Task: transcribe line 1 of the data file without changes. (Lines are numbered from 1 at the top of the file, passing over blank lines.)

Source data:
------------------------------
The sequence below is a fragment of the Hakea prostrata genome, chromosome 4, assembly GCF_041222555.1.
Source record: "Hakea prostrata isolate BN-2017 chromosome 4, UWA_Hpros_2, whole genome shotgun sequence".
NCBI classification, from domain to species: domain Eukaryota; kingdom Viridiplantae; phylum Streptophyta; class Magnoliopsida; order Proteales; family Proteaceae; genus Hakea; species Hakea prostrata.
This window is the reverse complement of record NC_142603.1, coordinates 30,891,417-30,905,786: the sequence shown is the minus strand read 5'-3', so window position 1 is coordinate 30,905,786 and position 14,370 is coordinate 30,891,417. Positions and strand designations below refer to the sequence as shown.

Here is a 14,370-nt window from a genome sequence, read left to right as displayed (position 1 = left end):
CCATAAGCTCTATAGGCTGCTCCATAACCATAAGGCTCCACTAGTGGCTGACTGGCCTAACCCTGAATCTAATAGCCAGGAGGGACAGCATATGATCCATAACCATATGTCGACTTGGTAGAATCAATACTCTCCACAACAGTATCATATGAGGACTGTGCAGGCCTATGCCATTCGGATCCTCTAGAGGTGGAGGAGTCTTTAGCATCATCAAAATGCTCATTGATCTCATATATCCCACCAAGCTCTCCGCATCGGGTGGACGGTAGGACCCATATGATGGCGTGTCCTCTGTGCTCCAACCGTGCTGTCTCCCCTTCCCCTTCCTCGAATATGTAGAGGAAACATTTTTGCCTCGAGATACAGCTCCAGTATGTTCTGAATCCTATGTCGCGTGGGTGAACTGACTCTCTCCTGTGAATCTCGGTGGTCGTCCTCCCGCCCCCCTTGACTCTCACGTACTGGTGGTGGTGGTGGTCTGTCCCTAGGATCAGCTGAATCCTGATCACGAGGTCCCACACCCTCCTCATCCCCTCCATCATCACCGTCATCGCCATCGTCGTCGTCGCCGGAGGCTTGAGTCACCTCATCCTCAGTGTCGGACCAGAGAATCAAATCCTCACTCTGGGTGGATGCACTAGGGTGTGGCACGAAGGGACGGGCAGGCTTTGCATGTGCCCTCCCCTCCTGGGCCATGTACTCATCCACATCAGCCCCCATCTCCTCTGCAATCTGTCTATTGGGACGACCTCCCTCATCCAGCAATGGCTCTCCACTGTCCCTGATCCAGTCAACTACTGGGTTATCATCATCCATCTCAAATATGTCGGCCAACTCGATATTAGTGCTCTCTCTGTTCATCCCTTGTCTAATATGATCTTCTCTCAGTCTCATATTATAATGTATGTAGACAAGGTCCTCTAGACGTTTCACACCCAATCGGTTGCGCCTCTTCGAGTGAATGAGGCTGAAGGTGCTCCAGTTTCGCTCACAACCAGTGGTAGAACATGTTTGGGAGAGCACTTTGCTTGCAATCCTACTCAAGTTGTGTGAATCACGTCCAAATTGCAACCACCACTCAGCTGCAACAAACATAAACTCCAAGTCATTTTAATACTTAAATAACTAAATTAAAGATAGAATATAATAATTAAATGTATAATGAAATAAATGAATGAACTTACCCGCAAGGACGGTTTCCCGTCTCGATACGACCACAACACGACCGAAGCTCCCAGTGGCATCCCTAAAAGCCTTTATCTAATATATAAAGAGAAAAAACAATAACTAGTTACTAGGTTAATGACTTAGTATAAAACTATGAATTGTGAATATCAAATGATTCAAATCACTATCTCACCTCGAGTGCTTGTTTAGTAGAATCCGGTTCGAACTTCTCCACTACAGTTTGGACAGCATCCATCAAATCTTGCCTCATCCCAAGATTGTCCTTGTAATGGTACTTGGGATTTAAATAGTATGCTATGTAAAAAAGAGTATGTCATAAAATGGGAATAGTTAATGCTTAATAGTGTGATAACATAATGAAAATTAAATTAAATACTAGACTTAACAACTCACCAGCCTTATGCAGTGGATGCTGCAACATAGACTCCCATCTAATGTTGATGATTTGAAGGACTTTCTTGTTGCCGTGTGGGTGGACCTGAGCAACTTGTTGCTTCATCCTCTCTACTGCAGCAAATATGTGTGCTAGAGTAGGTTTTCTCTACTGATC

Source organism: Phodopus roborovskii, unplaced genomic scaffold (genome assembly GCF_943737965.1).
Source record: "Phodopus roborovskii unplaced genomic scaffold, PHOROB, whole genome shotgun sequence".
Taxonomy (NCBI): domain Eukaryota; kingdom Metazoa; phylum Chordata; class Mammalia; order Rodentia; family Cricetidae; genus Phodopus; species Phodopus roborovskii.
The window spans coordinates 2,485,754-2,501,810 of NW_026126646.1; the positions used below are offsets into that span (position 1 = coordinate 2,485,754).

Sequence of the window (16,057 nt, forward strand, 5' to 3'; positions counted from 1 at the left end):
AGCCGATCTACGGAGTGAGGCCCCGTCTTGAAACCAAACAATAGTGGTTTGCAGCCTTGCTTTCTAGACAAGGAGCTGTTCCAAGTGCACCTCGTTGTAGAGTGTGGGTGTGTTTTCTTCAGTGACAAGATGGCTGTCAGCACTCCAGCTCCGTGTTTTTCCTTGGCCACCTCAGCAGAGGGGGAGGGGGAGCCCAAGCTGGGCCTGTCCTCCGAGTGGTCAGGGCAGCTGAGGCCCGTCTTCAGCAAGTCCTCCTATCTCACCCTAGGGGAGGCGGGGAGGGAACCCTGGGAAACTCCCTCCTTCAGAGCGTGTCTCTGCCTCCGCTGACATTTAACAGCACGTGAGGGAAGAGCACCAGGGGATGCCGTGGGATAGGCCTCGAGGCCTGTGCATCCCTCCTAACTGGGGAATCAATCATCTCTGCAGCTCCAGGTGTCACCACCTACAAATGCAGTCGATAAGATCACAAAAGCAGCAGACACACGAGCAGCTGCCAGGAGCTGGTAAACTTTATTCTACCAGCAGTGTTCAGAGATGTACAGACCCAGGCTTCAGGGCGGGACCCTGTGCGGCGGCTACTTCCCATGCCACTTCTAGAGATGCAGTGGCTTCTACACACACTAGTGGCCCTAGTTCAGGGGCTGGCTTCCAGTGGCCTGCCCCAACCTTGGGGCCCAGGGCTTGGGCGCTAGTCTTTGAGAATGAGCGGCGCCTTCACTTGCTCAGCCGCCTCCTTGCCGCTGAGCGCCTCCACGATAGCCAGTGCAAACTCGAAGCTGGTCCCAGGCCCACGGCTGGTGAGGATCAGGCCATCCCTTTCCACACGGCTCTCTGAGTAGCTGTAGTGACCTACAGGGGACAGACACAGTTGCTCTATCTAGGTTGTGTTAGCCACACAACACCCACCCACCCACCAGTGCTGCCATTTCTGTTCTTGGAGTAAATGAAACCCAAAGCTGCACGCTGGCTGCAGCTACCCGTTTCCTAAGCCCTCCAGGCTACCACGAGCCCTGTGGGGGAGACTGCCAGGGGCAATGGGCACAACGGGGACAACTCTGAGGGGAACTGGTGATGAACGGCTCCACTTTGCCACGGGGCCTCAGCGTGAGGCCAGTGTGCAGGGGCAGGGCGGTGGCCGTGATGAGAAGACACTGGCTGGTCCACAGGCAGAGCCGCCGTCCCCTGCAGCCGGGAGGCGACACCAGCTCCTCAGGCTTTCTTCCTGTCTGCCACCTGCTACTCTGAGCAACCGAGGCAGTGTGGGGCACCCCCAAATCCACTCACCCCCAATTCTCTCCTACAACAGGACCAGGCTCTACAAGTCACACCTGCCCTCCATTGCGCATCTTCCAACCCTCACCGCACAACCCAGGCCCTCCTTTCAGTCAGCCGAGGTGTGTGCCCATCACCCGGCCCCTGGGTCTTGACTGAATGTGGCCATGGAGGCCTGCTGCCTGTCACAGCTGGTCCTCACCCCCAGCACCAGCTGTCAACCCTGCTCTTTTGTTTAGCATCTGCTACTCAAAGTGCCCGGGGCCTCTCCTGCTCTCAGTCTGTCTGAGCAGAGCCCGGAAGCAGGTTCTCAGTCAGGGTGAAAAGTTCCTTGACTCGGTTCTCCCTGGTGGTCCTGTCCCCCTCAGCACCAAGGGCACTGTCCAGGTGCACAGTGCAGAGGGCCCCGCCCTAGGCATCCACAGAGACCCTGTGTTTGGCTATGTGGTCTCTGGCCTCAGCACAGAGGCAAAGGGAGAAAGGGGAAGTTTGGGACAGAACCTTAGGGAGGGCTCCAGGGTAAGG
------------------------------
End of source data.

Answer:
The sequence below is a fragment of the Hakea prostrata genome, chromosome 4, assembly GCF_041222555.1.